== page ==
Much of parametric design, as its word etymology suggests, is in search of valid parameters that lend meaning and evaluation to the infinite variations that can be produced. Often these parameters are found in the metric evaluation of different features in design and construction. As Moussavi observed, this is similar to architectural design: “Architecture needs mechanisms that allow it to become connected to culture… Architecture progresses through new concepts that connect with these forces (visible or invisible) manifesting itself in new aesthetic compositions and affects.” The traditions of the Mashrabiya unite a variety of functional, cultural and material conditions into an architectural manifestation of the boundaries between these dimensions. However, at the core of the design is an understanding that the human bodies act as a reference point for development of the product. The architecture protects the privacy of the Harim and enables the individual behind the screen to project themselves into exterior spaces.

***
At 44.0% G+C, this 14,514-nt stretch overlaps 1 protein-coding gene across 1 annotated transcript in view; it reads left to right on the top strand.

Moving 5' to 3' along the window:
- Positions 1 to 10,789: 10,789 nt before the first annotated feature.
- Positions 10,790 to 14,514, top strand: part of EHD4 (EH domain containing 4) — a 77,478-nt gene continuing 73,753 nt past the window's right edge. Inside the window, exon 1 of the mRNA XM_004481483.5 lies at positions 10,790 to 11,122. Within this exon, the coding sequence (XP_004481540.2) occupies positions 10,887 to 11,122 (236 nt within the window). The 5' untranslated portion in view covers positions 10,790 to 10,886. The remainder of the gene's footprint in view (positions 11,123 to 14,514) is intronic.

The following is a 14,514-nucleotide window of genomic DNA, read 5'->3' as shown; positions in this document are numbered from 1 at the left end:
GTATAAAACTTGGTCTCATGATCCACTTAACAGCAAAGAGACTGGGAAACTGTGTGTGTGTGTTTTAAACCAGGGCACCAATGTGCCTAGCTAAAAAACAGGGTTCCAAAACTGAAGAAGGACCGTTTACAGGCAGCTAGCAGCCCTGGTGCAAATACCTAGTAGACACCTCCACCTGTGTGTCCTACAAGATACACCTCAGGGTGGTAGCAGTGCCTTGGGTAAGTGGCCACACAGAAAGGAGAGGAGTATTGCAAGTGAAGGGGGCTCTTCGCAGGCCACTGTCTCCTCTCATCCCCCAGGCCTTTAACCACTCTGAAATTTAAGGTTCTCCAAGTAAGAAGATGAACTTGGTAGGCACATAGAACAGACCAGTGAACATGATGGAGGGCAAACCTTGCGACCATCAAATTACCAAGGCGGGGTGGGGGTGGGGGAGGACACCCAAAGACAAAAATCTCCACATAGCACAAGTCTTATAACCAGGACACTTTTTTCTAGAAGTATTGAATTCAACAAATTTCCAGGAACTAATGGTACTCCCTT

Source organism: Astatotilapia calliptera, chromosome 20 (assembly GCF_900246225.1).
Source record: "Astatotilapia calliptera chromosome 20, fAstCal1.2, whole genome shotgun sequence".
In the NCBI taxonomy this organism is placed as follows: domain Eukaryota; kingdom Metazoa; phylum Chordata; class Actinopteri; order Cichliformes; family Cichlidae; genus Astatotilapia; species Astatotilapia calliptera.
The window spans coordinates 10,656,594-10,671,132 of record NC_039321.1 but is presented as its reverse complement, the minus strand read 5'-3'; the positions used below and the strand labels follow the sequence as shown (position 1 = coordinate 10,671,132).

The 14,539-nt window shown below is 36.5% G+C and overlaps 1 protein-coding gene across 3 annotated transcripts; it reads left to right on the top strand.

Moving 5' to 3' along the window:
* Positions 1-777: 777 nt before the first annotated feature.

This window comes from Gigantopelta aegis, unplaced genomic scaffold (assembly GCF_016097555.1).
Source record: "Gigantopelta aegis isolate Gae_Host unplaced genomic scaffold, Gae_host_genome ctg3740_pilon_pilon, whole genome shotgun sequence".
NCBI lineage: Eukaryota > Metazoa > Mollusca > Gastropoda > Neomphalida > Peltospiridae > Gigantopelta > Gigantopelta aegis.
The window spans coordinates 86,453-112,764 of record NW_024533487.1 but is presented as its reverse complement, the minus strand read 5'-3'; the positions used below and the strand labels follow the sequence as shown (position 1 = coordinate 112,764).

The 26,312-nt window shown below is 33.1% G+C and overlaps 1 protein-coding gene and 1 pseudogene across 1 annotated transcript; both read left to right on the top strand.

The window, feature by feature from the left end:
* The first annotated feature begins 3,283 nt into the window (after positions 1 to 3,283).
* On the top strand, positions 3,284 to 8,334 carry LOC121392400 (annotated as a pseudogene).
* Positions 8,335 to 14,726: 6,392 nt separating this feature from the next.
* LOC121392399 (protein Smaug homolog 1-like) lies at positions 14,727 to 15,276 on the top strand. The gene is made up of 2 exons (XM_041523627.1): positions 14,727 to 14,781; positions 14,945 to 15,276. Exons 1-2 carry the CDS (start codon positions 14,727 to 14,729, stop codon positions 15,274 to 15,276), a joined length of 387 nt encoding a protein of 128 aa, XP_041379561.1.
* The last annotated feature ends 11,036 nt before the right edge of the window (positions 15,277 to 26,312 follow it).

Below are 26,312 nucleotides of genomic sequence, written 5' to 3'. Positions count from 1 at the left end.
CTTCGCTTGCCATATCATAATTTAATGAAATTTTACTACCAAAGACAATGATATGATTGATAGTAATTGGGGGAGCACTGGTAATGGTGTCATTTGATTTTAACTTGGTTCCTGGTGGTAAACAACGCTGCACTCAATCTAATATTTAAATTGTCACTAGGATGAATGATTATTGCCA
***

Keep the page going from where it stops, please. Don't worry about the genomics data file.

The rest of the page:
Similar to the Tea Ceremony in Japan it is moored with cultural, spatial, material, procedural and philosophical considerations, the Mashrabiya cannot escape its several hundred year history. While a simplistic evaluation might suggest a construction that is meant to maintain a boundary, we see an advanced evolution that begins to embed other considerations over time including ventilation, daylighting, air cooling and humidity. Again similar to the Tea Ceremony, you become aware of yourself and your proximity to spaces and the spaces become aware of you.